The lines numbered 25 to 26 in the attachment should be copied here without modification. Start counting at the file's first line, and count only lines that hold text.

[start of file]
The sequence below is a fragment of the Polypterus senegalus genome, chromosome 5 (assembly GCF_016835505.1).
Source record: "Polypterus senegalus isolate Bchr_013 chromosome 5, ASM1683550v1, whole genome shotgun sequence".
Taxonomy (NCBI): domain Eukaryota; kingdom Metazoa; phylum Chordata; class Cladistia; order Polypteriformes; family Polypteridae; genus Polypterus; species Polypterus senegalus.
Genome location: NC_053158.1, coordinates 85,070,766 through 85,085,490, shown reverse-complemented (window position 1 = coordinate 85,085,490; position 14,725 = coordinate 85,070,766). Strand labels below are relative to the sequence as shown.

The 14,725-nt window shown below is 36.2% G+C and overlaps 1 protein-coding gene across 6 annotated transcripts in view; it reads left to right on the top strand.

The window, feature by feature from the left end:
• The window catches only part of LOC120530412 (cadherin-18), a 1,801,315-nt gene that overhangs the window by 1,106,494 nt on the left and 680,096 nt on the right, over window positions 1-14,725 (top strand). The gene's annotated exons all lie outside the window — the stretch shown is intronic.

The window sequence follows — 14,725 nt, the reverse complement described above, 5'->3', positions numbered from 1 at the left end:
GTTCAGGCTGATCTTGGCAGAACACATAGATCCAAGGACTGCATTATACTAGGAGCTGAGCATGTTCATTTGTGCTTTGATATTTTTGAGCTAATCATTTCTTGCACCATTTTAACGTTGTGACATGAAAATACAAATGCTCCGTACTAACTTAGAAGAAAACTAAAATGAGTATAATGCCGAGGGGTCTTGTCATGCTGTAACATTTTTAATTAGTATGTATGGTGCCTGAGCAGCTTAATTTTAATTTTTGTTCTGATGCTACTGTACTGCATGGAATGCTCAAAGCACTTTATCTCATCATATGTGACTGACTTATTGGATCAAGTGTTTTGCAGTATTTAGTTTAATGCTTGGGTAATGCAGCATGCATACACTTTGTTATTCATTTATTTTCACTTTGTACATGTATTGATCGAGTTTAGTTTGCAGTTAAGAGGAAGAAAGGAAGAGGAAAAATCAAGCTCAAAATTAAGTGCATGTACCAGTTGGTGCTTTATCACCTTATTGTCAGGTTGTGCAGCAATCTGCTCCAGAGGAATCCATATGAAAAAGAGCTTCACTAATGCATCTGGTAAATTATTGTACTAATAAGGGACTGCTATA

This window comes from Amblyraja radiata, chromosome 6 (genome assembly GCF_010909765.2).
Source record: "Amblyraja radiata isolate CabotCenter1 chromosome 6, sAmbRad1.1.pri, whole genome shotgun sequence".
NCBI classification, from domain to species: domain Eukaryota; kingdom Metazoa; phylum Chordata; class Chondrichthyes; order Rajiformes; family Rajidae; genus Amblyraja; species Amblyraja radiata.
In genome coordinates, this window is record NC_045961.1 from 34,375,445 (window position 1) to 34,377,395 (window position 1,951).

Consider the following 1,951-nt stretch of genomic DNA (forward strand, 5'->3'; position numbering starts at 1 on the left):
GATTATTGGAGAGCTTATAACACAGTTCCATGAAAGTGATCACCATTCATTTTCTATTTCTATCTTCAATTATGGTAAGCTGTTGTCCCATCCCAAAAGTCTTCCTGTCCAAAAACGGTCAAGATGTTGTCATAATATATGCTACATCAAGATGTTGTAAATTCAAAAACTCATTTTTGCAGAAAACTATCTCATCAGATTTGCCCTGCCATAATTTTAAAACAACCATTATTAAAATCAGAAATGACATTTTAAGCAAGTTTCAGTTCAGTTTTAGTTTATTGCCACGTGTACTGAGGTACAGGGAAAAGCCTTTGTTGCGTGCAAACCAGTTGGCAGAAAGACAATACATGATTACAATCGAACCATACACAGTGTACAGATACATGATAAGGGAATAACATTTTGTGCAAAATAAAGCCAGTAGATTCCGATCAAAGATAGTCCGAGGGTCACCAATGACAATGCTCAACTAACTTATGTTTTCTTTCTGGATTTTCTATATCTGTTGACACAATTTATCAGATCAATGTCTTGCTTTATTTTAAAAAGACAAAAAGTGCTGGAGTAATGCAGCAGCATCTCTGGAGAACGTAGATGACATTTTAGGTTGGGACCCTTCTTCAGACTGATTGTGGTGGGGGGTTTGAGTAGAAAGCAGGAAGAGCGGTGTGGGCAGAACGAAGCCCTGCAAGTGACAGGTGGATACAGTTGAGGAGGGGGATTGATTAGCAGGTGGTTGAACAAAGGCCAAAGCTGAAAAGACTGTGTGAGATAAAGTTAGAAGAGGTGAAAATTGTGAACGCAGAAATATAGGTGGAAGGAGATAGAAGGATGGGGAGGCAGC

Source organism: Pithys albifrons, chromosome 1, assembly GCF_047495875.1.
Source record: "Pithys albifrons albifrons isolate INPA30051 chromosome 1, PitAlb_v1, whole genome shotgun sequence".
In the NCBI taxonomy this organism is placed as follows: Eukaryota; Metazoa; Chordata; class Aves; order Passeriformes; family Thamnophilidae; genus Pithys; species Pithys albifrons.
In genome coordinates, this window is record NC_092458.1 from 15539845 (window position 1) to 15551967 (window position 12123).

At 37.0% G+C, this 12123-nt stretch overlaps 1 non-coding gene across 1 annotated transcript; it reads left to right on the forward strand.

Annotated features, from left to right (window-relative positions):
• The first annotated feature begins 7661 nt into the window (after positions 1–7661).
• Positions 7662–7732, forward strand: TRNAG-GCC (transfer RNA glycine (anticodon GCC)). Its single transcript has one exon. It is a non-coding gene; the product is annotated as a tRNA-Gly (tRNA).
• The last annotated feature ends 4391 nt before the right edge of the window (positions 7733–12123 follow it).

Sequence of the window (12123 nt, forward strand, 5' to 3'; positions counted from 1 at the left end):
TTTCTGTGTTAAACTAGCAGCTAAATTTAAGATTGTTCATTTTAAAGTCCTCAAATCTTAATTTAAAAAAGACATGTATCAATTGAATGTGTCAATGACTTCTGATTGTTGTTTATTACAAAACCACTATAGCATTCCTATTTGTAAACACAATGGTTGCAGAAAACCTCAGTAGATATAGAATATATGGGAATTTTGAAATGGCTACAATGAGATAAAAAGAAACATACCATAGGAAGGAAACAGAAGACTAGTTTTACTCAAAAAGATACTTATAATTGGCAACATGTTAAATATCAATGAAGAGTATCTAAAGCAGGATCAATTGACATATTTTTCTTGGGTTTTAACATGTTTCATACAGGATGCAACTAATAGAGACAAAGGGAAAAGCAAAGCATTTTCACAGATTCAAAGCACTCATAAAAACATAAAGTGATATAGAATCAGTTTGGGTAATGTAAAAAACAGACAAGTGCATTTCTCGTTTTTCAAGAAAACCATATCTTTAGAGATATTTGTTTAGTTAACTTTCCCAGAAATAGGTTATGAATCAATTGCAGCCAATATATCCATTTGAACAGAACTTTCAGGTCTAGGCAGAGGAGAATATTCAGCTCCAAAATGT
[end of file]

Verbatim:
Sequence of the window (12123 nt, forward strand, 5' to 3'; positions counted from 1 at the left end):
TTTCTGTGTTAAACTAGCAGCTAAATTTAAGATTGTTCATTTTAAAGTCCTCAAATCTTAATTTAAAAAAGACATGTATCAATTGAATGTGTCAATGACTTCTGATTGTTGTTTATTACAAAACCACTATAGCATTCCTATTTGTAAACACAATGGTTGCAGAAAACCTCAGTAGATATAGAATATATGGGAATTTTGAAATGGCTACAATGAGATAAAAAGAAACATACCATAGGAAGGAAACAGAAGACTAGTTTTACTCAAAAAGATACTTATAATTGGCAACATGTTAAATATCAATGAAGAGTATCTAAAGCAGGATCAATTGACATATTTTTCTTGGGTTTTAACATGTTTCATACAGGATGCAACTAATAGAGACAAAGGGAAAAGCAAAGCATTTTCACAGATTCAAAGCACTCATAAAAACATAAAGTGATATAGAATCAGTTTGGGTAATGTAAAAAACAGACAAGTGCATTTCTCGTTTTTCAAGAAAACCATATCTTTAGAGATATTTGTTTAGTTAACTTTCCCAGAAATAGGTTATGAATCAATTGCAGCCAATATATCCATTTGAACAGAACTTTCAGGTCTAGGCAGAGGAGAATATTCAGCTCCAAAATGT